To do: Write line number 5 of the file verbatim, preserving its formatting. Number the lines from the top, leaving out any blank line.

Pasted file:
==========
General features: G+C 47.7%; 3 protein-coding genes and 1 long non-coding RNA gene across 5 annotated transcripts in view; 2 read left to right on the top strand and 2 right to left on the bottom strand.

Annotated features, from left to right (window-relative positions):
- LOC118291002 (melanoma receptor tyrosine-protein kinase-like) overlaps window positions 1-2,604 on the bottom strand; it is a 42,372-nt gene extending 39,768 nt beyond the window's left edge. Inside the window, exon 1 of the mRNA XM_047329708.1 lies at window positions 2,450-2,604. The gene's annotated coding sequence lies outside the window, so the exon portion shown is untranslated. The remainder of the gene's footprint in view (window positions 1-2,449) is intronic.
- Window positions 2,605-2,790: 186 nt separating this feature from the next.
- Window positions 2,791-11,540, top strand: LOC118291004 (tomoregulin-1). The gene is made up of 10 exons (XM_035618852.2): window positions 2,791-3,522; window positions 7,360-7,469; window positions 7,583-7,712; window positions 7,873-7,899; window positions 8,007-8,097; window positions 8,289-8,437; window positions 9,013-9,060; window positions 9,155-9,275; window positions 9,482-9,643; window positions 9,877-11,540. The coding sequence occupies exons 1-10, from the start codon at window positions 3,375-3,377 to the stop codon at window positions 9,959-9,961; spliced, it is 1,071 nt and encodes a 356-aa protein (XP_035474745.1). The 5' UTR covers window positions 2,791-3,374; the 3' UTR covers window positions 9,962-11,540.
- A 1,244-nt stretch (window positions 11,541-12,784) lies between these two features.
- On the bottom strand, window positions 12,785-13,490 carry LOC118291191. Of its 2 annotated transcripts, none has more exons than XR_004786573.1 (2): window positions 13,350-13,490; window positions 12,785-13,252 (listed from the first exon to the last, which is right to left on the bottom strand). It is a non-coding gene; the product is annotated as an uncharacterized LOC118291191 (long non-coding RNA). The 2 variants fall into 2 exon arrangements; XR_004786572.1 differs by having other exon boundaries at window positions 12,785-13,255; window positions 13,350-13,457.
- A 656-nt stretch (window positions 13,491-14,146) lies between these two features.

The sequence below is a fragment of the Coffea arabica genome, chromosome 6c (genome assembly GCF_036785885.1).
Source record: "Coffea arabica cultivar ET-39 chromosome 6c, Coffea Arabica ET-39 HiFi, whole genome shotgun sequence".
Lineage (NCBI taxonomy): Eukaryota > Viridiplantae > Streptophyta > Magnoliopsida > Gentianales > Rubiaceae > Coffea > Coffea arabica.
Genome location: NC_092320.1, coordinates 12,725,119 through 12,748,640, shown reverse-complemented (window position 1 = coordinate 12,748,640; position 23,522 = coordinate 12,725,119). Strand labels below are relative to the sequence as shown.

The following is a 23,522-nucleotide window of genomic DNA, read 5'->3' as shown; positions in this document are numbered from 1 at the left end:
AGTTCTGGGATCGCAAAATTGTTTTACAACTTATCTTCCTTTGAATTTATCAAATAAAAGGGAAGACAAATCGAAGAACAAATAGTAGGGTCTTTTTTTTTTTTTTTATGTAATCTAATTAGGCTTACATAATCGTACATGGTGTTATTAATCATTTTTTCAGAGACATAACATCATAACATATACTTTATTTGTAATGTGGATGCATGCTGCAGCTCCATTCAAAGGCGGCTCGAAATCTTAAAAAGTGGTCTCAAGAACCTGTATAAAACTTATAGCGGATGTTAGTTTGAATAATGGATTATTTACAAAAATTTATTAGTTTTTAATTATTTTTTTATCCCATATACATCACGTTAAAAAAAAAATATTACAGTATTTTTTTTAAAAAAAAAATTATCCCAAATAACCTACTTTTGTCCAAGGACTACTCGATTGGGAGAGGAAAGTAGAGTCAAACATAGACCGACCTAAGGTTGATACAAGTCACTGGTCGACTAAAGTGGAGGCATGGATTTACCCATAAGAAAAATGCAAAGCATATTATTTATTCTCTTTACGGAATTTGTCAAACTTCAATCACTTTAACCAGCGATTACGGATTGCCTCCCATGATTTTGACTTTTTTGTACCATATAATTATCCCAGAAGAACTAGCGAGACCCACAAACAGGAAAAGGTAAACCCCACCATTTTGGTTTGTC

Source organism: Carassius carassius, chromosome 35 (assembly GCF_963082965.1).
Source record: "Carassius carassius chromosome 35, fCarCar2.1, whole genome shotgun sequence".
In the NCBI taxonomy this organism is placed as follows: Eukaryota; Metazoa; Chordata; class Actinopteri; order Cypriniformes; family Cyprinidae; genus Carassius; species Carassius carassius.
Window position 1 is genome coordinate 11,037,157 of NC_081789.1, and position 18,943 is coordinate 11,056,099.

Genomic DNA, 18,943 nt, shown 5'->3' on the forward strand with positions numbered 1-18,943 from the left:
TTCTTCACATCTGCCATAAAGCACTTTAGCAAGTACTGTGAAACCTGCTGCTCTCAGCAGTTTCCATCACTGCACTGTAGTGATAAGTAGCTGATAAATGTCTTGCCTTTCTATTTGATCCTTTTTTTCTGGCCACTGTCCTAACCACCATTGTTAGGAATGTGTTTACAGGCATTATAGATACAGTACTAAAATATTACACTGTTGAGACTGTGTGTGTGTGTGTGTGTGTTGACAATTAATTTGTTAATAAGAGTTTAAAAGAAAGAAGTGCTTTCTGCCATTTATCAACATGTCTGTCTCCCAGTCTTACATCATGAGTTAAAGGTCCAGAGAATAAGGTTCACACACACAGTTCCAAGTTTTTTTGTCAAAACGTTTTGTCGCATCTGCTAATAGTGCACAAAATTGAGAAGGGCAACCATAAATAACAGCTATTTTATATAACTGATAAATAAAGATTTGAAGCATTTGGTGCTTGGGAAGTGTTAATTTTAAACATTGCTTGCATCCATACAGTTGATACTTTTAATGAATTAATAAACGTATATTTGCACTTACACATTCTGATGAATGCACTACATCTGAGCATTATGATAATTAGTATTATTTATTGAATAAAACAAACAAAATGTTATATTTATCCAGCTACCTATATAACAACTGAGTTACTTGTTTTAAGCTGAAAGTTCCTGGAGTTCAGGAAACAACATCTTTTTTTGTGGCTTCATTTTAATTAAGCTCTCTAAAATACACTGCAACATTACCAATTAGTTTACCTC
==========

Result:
- Window positions 2,791-11,540, top strand: LOC118291004 (tomoregulin-1). The gene is made up of 10 exons (XM_035618852.2): window positions 2,791-3,522; window positions 7,360-7,469; window positions 7,583-7,712; window positions 7,873-7,899; window positions 8,007-8,097; window positions 8,289-8,437; window positions 9,013-9,060; window positions 9,155-9,275; window positions 9,482-9,643; window positions 9,877-11,540. The coding sequence occupies exons 1-10, from the start codon at window positions 3,375-3,377 to the stop codon at window positions 9,959-9,961; spliced, it is 1,071 nt and encodes a 356-aa protein (XP_035474745.1). The 5' UTR covers window positions 2,791-3,374; the 3' UTR covers window positions 9,962-11,540.